Formula Apportionment And Transfer Pricing Under Oligopolistic Competition
AbstractThis paper demonstrates that under conditions of imperfect (oligopolistic) competition, a transition from separate accounting (SA) to formula apportionment (FA) does not eliminate the problem of profit shifting via transfer pricing. In particular, if affiliates of a multination firm face oligopolistic competition, it is beneficial for the multinational to manipulate transfer prices for tax-saving as well as strategic reasons under both FA and SA. The analysis shows that a switch from SA rules to FA rules may actually strengthen profit shifting activities by multinationals.
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Bibliographic InfoPaper provided by Copenhagen Business School, Department of Economics in its series Working Papers with number 18-2000.
Length: 21 pages
Date of creation: 01 Oct 2000
Date of revision:
Contact details of provider:
Postal: Department of Economics, Copenhagen Business School, Solbjerg Plads 3 C, 5. sal, DK-2000 Frederiksberg, Denmark
Phone: 38 15 25 75
Fax: 38 15 34 99
Web page: http://www.cbs.dk/departments/econ/
More information through EDIRC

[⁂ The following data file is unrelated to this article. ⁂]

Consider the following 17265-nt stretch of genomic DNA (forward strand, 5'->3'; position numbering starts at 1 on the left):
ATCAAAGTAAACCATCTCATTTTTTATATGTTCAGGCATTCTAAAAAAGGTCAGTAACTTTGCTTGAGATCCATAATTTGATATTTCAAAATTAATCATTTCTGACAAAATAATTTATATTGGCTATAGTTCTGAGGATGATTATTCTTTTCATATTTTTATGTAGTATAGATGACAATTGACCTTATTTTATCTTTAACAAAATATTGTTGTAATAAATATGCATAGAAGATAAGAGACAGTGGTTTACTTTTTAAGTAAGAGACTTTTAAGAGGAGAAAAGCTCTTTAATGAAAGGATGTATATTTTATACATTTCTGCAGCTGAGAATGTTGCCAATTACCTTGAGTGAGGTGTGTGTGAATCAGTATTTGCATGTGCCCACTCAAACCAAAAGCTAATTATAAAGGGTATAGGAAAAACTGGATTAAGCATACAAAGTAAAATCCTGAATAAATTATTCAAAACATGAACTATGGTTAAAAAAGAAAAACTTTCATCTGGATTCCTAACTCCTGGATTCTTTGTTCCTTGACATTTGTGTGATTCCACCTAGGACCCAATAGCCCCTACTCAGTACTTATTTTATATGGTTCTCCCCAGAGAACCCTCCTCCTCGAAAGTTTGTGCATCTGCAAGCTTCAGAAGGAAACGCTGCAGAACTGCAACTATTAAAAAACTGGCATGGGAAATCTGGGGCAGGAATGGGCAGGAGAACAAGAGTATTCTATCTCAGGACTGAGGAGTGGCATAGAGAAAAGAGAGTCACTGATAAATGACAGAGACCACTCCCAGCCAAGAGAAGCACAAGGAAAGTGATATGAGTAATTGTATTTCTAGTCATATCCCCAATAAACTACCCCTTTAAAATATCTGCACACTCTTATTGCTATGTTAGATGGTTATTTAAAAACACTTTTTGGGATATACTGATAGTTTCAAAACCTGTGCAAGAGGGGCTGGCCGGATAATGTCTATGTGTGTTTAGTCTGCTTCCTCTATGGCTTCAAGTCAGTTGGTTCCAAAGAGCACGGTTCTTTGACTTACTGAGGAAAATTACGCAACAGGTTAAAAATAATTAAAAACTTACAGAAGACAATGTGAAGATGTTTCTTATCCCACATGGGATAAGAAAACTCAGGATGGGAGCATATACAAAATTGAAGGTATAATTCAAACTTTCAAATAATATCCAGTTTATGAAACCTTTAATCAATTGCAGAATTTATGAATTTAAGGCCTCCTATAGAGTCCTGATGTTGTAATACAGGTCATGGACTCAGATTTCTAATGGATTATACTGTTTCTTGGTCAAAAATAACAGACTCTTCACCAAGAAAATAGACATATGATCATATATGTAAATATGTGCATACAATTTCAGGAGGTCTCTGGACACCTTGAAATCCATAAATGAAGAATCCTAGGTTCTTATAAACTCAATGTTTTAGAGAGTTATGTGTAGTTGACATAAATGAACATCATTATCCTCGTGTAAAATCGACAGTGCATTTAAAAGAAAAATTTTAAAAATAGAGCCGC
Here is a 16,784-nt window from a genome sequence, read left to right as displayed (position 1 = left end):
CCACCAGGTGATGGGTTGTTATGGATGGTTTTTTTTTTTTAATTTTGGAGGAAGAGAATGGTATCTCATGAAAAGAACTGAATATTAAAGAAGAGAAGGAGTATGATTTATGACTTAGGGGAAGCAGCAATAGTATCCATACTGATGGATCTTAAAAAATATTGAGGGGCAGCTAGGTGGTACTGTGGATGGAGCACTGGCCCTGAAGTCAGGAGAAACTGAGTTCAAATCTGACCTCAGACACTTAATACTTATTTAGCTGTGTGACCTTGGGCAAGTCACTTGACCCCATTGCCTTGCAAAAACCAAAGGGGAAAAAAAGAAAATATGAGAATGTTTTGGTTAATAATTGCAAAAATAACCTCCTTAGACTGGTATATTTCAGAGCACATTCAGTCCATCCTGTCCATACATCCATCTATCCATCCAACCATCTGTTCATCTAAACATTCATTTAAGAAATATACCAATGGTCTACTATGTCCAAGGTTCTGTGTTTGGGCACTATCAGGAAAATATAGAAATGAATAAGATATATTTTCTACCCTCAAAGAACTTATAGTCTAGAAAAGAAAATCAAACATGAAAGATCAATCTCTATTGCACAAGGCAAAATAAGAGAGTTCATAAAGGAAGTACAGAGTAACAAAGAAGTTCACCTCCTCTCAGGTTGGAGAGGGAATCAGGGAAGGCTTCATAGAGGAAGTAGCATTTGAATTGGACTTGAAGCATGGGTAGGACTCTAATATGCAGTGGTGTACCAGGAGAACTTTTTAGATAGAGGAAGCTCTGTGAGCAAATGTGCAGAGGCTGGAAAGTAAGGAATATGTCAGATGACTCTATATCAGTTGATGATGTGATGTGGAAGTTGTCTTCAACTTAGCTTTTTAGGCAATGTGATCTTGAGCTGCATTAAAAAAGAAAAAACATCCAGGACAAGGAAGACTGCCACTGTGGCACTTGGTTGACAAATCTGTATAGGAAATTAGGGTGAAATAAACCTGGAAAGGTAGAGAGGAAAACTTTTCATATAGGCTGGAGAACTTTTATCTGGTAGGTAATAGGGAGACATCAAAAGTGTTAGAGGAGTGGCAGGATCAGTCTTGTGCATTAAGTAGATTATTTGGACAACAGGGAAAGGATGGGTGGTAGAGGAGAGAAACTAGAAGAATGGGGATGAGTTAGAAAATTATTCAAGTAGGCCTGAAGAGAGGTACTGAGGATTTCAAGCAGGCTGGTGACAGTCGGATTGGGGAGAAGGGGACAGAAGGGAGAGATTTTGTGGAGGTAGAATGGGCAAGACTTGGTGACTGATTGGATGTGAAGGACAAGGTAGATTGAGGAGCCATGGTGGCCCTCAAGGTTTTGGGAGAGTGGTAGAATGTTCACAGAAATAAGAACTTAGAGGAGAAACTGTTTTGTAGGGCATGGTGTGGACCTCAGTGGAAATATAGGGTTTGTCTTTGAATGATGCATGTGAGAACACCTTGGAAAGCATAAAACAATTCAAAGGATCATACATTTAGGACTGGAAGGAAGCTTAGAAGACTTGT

Formula apportionment; Transfer pricing; Oligopolistic competition;
Other versions of this item:
- S¯ren Bo Nielsen & Pascalis Raimondos-M¯ller & Guttorm Schjelderup, 2003. "Formula Apportionment and Transfer Pricing under Oligopolistic Competition," Journal of Public Economic Theory, Association for Public Economic Theory, vol. 5(2), pages 419-437, 04.
- Søren Bo Nielsen & Pascalis Raimondos-Møller & Guttorm Schjelderup, 2001. "Formula Apportionment and Transfer Pricing under Oligopolistic Competition," CESifo Working Paper Series 491, CESifo Group Munich.
- Søren Bo Nielsen & Pascalis Raimondos-Møller & Guttorm Schjelderup, . "Formula Apportionment and Transfer Pricing under Oligopolistic Competition," EPRU Working Paper Series 01-05, Economic Policy Research Unit (EPRU), University of Copenhagen. Department of Economics.
- D43 - Microeconomics - - Market Structure and Pricing - - - Oligopoly and Other Forms of Market Imperfection
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